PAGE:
Real Estate News for North Pinellas County

Archive for November, 2008

Dunedin’s green market

 dunedun-green-mkt1Having spent some time at the Clearwater Farmer’s Market on the day before Thanksgiving, I was fired up to seek out some other farmer’s markets in the area. I knew that Dunedin had an outside market as well, so I went on the internet to see if I could find it.

At first I didn’t have much luck. Turns out they don’t call it a farmer’s market in Dunedin – instead, they call it the Dunedin Green Market. Okay, fine.

Actually, that makes some sense because these markets usually have a great deal to offer beyond farmer’s produce. The Clearwater market had a photographer showing his prints as well as the waffle people I wrote about a couple of posts ago. Dunedin, as it turns out, has quite a lot of diversity as well – a British piemaker, a hemp dunedin-green-mkt-21products seller, a hot sauce booth, a bakery and a number of others.

So I had an enjoyable time here, too, and I even bought a couple of blueberry muffins to take home.

The Dunedin Green Market happens on Fridays in Pioneer Park (downtown) from 8 a.m. to 1 p.m. It runs from October through April 24. So I had an enjoyable time here, too, and I even bought a couple of blueberry muffins to take home.

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Things you didn’t know about waffles

Alain Guillaume serves up some waffles

I thought I knew something about waffles until I met Alain Guillaume at the Clearwater Farmer’s Market. Alain and his wife Patricia are waffle experts.
Waffles are usually listed as “Belgian waffles” on American menus. But since Alain and Patricia are actual real Belgians, I listened carefully when Alain started talking about his own beloved waffles.
Here is what I learned:

  • There are actually several different kinds of waffles in Belgium.
  • Here, waffles are usually breakfast food; in Belgium, they are sold as snacks by street vendors and bakeries.
  • The waffles we often consume in the U.S. are known as Brussels waffles, just one of several kinds of Belgium waffles that vary in shape and taste according to the region of Belgium where they are made.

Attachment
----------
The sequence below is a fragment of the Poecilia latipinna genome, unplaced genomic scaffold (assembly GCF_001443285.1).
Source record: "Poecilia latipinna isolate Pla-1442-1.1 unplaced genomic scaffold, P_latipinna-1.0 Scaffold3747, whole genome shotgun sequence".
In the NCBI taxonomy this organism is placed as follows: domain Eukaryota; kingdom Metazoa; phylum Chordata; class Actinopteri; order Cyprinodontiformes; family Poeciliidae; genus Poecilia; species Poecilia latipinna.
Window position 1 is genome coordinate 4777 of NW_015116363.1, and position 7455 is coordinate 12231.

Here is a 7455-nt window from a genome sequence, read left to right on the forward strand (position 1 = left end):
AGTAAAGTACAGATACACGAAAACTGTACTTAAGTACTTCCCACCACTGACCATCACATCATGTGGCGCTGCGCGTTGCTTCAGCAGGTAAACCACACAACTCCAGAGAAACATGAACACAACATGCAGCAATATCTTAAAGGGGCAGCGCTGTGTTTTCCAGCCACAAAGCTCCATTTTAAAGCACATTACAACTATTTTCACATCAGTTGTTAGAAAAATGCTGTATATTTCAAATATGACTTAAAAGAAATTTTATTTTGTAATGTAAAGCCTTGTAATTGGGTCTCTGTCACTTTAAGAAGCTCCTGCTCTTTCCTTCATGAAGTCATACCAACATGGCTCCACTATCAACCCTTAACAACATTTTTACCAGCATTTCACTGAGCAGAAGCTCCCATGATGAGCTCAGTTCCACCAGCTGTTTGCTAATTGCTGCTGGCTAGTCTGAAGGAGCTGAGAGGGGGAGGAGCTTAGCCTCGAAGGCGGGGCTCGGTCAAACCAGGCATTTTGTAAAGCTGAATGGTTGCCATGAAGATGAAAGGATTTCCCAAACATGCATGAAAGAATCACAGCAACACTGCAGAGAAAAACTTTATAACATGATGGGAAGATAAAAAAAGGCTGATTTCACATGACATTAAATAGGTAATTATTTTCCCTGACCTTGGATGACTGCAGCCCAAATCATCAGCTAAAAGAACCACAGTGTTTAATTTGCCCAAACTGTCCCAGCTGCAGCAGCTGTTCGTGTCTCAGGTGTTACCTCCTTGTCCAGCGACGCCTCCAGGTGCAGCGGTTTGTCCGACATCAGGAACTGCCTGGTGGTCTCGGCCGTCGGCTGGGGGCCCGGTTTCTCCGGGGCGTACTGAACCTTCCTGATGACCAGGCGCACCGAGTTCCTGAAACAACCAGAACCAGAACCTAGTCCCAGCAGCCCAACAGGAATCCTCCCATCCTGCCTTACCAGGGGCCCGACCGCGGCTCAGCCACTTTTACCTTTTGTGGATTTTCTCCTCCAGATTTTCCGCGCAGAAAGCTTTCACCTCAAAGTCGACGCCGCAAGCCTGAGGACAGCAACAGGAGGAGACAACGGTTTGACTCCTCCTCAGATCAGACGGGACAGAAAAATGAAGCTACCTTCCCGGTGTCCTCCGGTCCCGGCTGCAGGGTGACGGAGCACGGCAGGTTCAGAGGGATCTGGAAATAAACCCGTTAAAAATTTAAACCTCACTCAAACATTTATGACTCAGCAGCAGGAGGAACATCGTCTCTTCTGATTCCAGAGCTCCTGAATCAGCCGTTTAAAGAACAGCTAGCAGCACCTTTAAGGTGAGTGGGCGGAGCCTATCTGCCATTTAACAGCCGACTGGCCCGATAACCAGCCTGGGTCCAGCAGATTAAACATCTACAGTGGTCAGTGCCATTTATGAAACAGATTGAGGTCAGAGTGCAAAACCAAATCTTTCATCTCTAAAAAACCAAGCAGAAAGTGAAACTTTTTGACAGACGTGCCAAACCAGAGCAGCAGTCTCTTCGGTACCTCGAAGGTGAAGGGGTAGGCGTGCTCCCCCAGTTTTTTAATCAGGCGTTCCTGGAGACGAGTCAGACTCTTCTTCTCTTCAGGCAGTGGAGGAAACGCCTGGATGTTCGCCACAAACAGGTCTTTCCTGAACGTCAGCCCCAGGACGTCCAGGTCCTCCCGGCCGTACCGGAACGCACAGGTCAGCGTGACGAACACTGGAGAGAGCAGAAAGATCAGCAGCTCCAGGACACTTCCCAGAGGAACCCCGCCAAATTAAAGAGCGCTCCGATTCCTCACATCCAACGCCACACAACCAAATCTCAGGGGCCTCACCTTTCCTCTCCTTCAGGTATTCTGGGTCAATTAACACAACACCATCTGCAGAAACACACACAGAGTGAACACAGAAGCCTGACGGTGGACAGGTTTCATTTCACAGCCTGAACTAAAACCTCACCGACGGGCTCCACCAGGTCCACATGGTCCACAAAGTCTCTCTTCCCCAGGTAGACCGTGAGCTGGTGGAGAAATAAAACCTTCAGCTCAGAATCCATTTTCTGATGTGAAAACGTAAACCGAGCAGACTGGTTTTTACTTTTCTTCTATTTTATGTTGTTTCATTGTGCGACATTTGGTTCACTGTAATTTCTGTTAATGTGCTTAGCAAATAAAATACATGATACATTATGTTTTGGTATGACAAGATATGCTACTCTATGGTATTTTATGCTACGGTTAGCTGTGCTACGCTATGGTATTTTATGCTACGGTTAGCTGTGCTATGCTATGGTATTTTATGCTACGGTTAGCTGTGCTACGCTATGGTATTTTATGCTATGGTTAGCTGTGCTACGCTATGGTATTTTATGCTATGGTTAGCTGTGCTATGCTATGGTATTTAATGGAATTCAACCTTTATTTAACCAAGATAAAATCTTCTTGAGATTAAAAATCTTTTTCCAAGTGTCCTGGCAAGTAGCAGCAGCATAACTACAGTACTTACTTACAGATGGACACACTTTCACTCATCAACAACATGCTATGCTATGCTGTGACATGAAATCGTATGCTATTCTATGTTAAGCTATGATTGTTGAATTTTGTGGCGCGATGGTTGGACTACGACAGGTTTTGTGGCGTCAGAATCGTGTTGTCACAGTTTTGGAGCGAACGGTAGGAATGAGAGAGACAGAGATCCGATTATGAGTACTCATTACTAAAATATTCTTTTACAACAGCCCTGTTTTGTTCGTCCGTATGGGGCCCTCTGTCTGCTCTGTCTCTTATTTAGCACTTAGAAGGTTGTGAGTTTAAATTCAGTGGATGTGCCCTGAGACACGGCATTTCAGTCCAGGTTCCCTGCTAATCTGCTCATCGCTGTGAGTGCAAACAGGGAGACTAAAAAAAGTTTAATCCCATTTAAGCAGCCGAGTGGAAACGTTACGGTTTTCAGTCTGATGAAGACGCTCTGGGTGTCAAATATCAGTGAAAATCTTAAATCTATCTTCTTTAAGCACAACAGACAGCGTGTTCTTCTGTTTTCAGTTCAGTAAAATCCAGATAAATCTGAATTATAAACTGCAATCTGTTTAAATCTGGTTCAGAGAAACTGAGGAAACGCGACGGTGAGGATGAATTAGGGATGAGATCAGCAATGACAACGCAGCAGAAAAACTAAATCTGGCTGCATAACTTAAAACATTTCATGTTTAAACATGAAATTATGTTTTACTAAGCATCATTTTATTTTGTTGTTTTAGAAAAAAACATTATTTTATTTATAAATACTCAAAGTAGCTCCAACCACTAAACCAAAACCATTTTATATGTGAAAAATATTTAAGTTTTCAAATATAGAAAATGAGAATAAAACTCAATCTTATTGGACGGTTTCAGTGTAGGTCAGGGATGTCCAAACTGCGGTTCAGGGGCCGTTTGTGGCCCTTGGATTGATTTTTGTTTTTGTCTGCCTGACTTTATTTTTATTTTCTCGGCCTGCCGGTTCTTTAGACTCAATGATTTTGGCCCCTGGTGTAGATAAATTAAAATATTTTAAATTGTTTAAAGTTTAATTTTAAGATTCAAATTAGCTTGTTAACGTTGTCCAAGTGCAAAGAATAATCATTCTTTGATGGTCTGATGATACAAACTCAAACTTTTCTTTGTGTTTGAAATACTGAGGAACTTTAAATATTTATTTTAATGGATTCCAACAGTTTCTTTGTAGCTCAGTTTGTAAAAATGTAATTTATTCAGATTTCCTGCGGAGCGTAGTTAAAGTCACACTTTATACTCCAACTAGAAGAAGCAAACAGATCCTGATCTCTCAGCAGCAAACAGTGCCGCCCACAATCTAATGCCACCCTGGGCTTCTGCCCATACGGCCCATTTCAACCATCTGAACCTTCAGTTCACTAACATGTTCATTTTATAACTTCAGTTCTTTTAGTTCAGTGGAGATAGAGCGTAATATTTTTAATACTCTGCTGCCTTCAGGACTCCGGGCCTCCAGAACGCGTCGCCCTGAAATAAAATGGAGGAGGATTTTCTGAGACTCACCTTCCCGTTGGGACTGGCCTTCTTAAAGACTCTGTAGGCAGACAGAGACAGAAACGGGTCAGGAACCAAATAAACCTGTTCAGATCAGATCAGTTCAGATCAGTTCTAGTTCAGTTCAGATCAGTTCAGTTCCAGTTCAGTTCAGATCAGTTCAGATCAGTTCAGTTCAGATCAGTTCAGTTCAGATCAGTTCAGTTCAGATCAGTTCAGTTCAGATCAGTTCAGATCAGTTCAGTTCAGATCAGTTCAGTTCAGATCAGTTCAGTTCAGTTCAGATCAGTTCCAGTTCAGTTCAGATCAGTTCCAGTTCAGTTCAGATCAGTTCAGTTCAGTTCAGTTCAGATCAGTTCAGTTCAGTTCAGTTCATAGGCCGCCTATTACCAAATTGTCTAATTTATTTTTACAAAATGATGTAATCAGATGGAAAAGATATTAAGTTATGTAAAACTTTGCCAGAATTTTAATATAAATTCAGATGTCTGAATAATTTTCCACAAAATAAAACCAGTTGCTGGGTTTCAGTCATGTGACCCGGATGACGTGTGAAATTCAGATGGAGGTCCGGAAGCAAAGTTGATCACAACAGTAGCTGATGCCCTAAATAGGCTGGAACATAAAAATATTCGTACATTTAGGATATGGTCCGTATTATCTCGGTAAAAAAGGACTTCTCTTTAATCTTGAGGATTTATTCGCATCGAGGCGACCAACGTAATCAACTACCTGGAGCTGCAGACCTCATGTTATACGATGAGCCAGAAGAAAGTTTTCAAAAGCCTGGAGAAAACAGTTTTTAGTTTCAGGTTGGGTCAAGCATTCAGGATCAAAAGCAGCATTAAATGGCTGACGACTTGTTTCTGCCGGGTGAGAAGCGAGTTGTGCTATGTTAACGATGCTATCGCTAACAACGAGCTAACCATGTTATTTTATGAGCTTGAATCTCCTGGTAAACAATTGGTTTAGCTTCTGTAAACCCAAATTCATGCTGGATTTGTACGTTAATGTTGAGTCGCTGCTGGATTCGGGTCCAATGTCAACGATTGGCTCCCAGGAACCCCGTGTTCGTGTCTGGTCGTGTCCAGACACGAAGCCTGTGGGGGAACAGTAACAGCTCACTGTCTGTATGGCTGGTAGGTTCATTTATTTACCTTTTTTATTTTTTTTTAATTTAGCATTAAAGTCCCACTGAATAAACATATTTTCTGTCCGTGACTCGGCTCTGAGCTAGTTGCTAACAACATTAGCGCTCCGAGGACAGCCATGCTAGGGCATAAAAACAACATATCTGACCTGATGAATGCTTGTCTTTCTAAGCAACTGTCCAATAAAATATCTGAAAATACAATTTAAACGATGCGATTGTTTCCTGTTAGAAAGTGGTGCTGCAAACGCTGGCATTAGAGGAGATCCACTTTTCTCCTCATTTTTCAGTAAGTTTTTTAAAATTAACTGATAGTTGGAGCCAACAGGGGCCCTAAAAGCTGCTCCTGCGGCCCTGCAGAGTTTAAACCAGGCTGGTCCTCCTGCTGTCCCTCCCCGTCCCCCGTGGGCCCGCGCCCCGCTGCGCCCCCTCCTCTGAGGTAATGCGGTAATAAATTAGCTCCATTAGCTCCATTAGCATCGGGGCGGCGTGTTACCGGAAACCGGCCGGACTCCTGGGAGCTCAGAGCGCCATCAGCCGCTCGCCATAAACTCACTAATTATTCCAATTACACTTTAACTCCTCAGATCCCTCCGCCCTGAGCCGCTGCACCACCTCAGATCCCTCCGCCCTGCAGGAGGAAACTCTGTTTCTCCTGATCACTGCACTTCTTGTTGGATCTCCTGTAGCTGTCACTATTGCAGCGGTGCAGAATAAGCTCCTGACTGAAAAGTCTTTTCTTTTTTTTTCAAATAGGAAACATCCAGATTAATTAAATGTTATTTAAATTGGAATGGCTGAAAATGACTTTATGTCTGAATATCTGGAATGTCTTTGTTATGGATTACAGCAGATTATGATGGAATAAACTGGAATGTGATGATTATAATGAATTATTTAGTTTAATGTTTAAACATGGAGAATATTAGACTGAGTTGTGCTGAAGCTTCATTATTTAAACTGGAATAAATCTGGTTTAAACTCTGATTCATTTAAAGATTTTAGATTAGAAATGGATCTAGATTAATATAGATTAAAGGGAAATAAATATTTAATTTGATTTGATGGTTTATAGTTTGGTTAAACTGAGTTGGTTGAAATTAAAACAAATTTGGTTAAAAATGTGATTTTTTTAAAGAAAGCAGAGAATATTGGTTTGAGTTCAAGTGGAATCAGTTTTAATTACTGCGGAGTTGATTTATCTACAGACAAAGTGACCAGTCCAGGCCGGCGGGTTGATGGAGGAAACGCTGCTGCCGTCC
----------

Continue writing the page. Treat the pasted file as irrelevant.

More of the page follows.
• Since Alain and Patricia are from the city of Liege, they are partial to the Liege waffle — a small oblong waffle that is sweeter and denser than the more-familiar Brussels waffle.
  • Alain and Patricia’s Liege waffles can be served plain (that’s what I had), or they can be served with various toppings — fruit, whipped cream, or even chocolate.

Alain and Patricia are the owners of the Belgian Pearl, a Dunedin-based waffle company that markets products through farmers’ markets, special events of one kind or another and through their website,
They make their own waffle batter from a special recipe that they have developed. I had one of their Liege waffles with a cup of coffee, and it was GREAT!
The waffles from The Belgian Pearl are a find. Check them out!

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Clearwater farmers’ market

Clearwater farmers' market

Clearwater farmers' market


Not every community has a farmer’s market, but there seems to be more and more of them springing up. I enjoy them because they are good places to find locally grown, fresh produce, and there’s often several unique vendors who sell all kinds of food items or artsy-crafty products of one kind or another.

clw-fmrs-mkt-2222The city of Clearwater has been hosting a farmer’s market for a while now, on Wednesday mornings from 9 a.m. to 2 p.m. To tell the truth, I haven’t visited the market before because by the time I remember that it’s held on Wednesday mornings, it’s usually Wednesday afternoon.

This time, however, I remembered. I drove down to the location (right in front of City Hall in downtown Clearwater) and rambled around for the better part of an hour, and I had a great time chatting with some of the vendors and taking pictures. Yes, I bought a few things, too.